An executive assistant in the financial district, Aurora stepped on a variety of fast foods on her daily strolls home.
Prince, a widowed cockroach, lived alone under Aurora's bed. He slept all day and foraged after lights out. Prince had dug out from a box of Christmas chocolates, which Aurora never opened. The box sat under Aurora's bed stacked next to other unopened gifts.
Every night, Prince crawled out and licked fast-food flecks off the soles of Aurora's shoes. It was good eating, a delicious change from the stale chocolates.
Aurora slept alone and talked to herself in sleep. “I met my ex-best friend in kindergarten,” she said.
After listening for several weeks, Prince spoke back within her dreams. “We had a son once. He liked scavenging in the chocolate factory and fell into a vat of gooey syrup. My wife dove in after him. I never saw them again.”
Prince taught Aurora to sleep crawl and sleep forage in the dark. They foraged together, he waving his antennas, she waving her arms like antennas. She learnt how to smell and taste the aura of her shoes by flapping an elbow. One night, Aurora kicked a chair accidentally. Startled by the noise, the pair shot back to bed, Prince underneath it and Aurora into it.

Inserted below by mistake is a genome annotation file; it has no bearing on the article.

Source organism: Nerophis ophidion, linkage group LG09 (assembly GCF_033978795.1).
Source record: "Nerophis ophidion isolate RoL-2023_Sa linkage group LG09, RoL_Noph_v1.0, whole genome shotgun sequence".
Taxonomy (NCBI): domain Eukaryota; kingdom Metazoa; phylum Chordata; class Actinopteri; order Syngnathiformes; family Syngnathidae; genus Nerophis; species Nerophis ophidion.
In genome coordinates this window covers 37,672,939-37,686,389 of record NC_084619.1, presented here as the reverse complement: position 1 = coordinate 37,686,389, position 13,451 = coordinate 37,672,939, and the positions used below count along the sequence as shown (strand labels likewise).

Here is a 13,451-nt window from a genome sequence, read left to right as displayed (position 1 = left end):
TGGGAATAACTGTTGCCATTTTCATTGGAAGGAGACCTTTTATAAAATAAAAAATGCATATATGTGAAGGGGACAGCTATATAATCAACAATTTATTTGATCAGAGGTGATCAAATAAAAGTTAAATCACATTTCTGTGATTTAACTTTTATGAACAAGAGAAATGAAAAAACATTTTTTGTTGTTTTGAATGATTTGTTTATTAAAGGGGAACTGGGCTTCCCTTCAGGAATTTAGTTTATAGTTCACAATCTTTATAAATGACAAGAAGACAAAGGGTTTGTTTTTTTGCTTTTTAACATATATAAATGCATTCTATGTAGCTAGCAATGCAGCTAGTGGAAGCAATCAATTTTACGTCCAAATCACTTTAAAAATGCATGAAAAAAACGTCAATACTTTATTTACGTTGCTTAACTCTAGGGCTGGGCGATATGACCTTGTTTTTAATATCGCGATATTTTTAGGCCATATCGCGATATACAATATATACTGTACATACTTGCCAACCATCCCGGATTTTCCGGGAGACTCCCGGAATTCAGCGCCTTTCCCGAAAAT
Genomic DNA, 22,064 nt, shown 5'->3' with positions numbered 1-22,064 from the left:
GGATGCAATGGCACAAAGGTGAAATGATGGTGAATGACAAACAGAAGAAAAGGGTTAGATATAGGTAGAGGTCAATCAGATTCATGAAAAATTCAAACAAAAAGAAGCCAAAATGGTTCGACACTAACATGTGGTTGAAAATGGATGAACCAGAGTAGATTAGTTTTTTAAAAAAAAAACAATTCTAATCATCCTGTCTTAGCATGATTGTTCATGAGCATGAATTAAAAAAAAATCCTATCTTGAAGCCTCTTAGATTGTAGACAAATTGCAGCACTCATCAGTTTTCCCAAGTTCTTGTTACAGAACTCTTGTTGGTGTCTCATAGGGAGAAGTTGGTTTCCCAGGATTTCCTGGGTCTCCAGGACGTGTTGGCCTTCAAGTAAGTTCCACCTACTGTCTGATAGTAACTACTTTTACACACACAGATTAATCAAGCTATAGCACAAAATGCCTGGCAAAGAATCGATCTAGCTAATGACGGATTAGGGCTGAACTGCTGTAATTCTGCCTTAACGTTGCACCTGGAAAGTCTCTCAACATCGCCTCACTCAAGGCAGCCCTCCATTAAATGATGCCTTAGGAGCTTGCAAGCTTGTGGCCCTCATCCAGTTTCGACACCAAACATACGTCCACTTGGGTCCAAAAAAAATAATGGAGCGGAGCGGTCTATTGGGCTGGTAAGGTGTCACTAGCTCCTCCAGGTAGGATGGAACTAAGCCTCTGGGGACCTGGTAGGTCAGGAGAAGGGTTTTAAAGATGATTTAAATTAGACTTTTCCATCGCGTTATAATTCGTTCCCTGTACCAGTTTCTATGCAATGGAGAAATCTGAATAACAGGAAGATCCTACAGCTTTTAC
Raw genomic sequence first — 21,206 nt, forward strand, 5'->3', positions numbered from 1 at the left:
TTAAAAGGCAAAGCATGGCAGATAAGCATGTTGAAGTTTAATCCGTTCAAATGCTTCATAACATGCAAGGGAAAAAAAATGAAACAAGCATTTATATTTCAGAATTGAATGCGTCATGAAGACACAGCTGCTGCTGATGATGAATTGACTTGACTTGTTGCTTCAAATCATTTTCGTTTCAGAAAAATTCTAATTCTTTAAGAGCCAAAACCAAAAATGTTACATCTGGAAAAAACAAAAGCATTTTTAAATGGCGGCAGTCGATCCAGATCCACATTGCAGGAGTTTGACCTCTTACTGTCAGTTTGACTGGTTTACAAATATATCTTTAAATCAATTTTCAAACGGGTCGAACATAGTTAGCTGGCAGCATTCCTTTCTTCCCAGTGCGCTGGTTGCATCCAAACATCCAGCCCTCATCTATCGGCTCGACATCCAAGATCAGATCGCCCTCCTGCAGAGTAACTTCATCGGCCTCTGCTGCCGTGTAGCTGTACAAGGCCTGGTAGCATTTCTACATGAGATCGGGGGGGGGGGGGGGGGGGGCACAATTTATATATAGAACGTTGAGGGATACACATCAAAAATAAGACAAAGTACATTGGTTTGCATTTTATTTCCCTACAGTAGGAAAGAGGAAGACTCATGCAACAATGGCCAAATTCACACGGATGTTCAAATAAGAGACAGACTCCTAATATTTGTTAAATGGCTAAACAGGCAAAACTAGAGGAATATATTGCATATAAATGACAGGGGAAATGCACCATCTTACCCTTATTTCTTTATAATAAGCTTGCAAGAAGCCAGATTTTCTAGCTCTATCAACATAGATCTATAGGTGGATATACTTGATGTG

“You delight me,” she said in sleep, giggling like a kindergartener.
“And you, me,” he said from below.
She often teased Prince by rolling him onto his back. She would lie down on the floor next to him while he rocked back and forth like a turtle on its shell, his six legs flailing in the air. They chatted away many nights in this position.
“My wife had been my best — my only — friend,” he confessed. “Until you.”
"My ex-best friend had been my only too. She moved away for medical school. We lost touch.”
One morning, Prince seemed more tense than usual when the rising sun broke through her blinds.
“May I join you in bed?”
“I don't know how to...” she said. “We are so different... You're … my best friend.”
So Prince remained under her bed and in her dreams. He spent nights loving the sound of her voice and Aurora lived to dream.
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First published in The Los Angeles Review, volume 11, Spring 2012, pp 177-178